In the copyright and First Amendment case Harper & Row, the Supreme Court famously called copyright law "the engine of free expression." Indeed, properly limited, copyright can be an engine of free expression. However, when not properly limited, copyright can, instead of promoting free expression, become an engine of censorship.
Many have argued this point, but seldom do you see such blatant and concrete examples of this phenomenon as when the Walt Disney Company aligns itself with would be censors of "dirty bits" in order to promote expanded copyright law. The Agitator had the story 10 days ago (Mousetrap):
So I was a little curious why Walt Disney Company sponsored a booth at CPAC [Conservative Political Action Conference]. It's the only notable corporate booth at the conference. My first thought was that maybe Disney's trying to win back family values crusaders still pissed off about the whole (ridiculous) "gay day" thing.
Turns out, Disney's presence at CPAC is a Grover Norquist project, and represents a soul-selling symbiotic effort between cultural conservatives and the Mouse to ban peer-to-peer technology. The Disney booth is lined with op-eds, Heritage backgrounders, and dire warnings to conservative parents about how their children are utilizing peer-to-peer to download pornography.
Is it a coincidence that the copyright industry (which usually celebrates the First Amendment) seeks to get in bed with censors? I think not.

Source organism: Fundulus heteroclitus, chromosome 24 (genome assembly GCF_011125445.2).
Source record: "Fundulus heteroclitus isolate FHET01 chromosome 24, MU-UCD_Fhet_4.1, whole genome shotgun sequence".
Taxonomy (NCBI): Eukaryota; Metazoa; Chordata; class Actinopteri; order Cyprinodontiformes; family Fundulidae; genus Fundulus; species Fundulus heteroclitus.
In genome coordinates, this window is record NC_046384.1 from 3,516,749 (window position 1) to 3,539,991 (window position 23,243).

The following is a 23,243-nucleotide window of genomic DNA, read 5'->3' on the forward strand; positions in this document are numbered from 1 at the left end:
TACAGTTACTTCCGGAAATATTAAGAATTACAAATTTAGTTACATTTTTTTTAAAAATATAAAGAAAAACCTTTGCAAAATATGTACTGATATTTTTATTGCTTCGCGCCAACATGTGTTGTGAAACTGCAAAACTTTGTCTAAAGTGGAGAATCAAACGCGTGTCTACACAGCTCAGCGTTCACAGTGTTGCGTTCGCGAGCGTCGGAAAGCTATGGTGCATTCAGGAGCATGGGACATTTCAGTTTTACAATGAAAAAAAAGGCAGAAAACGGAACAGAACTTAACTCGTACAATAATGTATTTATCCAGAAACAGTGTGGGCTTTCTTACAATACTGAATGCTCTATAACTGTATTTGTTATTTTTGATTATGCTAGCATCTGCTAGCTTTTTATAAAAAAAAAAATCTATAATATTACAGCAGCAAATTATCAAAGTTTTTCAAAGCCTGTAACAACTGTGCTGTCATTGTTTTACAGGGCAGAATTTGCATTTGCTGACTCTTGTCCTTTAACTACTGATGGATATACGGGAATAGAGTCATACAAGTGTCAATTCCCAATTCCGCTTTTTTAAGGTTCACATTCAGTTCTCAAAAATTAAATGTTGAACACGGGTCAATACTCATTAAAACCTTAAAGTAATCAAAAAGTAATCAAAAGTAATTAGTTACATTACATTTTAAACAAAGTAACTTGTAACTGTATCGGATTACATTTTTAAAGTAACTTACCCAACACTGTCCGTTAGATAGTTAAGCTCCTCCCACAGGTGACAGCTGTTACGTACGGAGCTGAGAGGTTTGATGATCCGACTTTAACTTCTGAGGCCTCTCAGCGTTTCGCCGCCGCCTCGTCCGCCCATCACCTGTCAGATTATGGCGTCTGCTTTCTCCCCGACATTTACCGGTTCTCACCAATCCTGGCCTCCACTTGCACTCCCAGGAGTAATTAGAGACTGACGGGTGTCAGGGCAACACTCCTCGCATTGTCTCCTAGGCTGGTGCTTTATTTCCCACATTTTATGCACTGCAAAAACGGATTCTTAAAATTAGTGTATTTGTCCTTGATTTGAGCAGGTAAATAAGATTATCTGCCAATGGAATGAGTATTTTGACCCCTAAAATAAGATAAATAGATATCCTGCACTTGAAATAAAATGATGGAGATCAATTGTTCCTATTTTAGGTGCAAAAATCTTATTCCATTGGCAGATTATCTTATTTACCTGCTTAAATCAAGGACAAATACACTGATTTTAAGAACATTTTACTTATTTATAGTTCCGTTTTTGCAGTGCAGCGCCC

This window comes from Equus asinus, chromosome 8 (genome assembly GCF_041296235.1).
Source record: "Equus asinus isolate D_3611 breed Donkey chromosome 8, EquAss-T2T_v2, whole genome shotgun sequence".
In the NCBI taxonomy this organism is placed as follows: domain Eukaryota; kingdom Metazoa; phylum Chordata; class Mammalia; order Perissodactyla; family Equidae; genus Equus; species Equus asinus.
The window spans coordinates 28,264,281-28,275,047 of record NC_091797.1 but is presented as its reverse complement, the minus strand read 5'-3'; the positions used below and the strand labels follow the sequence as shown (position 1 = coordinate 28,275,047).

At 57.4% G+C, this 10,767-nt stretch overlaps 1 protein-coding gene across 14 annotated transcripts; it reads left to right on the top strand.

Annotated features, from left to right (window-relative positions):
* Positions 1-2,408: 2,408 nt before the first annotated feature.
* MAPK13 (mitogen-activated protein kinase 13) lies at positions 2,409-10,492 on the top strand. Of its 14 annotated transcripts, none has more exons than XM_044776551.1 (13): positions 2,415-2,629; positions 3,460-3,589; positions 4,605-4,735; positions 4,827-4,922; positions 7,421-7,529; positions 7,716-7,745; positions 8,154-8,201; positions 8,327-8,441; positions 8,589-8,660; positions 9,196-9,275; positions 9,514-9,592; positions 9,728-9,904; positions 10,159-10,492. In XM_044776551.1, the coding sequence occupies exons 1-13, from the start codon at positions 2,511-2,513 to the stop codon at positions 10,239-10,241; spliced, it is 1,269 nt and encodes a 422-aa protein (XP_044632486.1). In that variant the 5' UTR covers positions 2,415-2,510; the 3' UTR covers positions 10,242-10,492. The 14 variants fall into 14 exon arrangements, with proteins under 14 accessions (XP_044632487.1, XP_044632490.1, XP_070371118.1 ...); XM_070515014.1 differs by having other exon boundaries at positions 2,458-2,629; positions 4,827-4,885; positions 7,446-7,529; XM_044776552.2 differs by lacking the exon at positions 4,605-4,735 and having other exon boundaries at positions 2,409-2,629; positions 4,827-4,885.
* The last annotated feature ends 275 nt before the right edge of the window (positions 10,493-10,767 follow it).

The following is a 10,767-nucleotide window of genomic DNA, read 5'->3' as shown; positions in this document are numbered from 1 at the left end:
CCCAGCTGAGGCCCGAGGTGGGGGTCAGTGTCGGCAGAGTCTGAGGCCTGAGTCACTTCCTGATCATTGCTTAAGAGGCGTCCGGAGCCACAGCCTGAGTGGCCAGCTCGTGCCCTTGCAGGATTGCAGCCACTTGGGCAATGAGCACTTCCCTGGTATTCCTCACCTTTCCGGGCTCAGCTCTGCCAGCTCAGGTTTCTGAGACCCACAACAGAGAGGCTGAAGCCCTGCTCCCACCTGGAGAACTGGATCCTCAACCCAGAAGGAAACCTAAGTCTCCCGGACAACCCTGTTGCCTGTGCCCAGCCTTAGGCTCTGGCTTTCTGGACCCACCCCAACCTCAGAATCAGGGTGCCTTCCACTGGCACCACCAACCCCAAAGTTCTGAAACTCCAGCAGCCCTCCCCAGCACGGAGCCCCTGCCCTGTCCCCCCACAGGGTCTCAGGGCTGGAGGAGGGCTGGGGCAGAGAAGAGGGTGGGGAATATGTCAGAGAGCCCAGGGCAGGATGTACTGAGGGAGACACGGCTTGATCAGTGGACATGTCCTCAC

UPDATE 1200 PT
Frank Field's Furdlog notes this hypocritical alliance (Alliances in the Grokster Battle) He quotes from an AP article on the New York Times website (File - Sharing Case Unites Unlikely Allies):
"Hollywood is definitely a strange bedfellow to most of us," said Jim Backlin, vice president of legislative affairs for the Christian Coalition of America. "Our goal was to cut down child pornography and other kinds of pornography, and if for some reason we were allied with the Hollywood types this time, so be it." ....
In building a wider coalition of support, Bainwol [head of the RIAA] said he sought to find a way to ensure that the "mainstream of America would embrace our position."
Bainwol's predecessor, Hilary Rosen, doubts a cozier relationship between conservatives and the entertainment industry will ensue.
"There is a bizarre but cool irony to the conservatives who hate the media we produce but defend to the death our right to make money when we produce it," added Rosen, whose tenure at the RIAA coincided with the 1999 congressional hearings over violent lyrics that followed the Columbine High School slayings.
I really have to admire the brazen way Rosen turns around the classic rallying cry of free speech "I disagree with what you say, but will defend to the death your right to say it."